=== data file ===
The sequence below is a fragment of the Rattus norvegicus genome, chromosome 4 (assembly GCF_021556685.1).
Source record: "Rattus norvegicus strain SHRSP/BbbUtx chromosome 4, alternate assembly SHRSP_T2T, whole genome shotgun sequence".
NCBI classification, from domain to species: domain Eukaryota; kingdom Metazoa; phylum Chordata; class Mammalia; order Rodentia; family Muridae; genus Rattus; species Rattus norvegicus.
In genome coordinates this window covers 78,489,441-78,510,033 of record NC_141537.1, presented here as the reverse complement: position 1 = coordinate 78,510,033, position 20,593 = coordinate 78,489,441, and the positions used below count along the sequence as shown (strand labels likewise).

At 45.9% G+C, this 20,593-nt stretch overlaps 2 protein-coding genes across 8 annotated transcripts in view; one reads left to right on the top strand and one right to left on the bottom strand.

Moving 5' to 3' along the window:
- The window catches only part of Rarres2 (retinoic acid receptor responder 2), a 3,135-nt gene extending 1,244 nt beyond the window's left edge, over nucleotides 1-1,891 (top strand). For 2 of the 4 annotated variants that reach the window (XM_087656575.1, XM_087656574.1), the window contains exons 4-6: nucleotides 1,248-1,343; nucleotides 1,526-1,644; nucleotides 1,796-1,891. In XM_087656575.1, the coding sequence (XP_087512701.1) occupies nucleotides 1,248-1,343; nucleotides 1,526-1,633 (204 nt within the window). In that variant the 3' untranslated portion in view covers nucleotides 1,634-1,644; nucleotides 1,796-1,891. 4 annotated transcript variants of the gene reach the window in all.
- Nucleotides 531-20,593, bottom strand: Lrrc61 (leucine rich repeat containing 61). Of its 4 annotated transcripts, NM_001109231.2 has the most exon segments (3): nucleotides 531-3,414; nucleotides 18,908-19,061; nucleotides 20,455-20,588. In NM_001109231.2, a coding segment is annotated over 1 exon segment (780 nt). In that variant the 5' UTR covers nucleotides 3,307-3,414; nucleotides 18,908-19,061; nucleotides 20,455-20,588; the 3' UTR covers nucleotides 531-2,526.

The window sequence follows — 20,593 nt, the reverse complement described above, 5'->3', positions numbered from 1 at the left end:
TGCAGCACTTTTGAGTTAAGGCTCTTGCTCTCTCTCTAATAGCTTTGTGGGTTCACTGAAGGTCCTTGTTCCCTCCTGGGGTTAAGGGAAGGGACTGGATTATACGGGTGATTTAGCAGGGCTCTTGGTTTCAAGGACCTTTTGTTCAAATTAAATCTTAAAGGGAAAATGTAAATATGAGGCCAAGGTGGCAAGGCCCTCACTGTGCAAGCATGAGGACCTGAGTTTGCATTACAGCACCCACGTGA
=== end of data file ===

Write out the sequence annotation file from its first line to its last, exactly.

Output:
The sequence below is a fragment of the Rattus norvegicus genome, chromosome 4 (assembly GCF_021556685.1).
Source record: "Rattus norvegicus strain SHRSP/BbbUtx chromosome 4, alternate assembly SHRSP_T2T, whole genome shotgun sequence".
NCBI classification, from domain to species: domain Eukaryota; kingdom Metazoa; phylum Chordata; class Mammalia; order Rodentia; family Muridae; genus Rattus; species Rattus norvegicus.
In genome coordinates this window covers 78,489,441-78,510,033 of record NC_141537.1, presented here as the reverse complement: position 1 = coordinate 78,510,033, position 20,593 = coordinate 78,489,441, and the positions used below count along the sequence as shown (strand labels likewise).

At 45.9% G+C, this 20,593-nt stretch overlaps 2 protein-coding genes across 8 annotated transcripts in view; one reads left to right on the top strand and one right to left on the bottom strand.

Moving 5' to 3' along the window:
- The window catches only part of Rarres2 (retinoic acid receptor responder 2), a 3,135-nt gene extending 1,244 nt beyond the window's left edge, over nucleotides 1-1,891 (top strand). For 2 of the 4 annotated variants that reach the window (XM_087656575.1, XM_087656574.1), the window contains exons 4-6: nucleotides 1,248-1,343; nucleotides 1,526-1,644; nucleotides 1,796-1,891. In XM_087656575.1, the coding sequence (XP_087512701.1) occupies nucleotides 1,248-1,343; nucleotides 1,526-1,633 (204 nt within the window). In that variant the 3' untranslated portion in view covers nucleotides 1,634-1,644; nucleotides 1,796-1,891. 4 annotated transcript variants of the gene reach the window in all.
- Nucleotides 531-20,593, bottom strand: Lrrc61 (leucine rich repeat containing 61). Of its 4 annotated transcripts, NM_001109231.2 has the most exon segments (3): nucleotides 531-3,414; nucleotides 18,908-19,061; nucleotides 20,455-20,588. In NM_001109231.2, a coding segment is annotated over 1 exon segment (780 nt). In that variant the 5' UTR covers nucleotides 3,307-3,414; nucleotides 18,908-19,061; nucleotides 20,455-20,588; the 3' UTR covers nucleotides 531-2,526.

The window sequence follows — 20,593 nt, the reverse complement described above, 5'->3', positions numbered from 1 at the left end:
TGCAGCACTTTTGAGTTAAGGCTCTTGCTCTCTCTCTAATAGCTTTGTGGGTTCACTGAAGGTCCTTGTTCCCTCCTGGGGTTAAGGGAAGGGACTGGATTATACGGGTGATTTAGCAGGGCTCTTGGTTTCAAGGACCTTTTGTTCAAATTAAATCTTAAAGGGAAAATGTAAATATGAGGCCAAGGTGGCAAGGCCCTCACTGTGCAAGCATGAGGACCTGAGTTTGCATTACAGCACCCACGTGA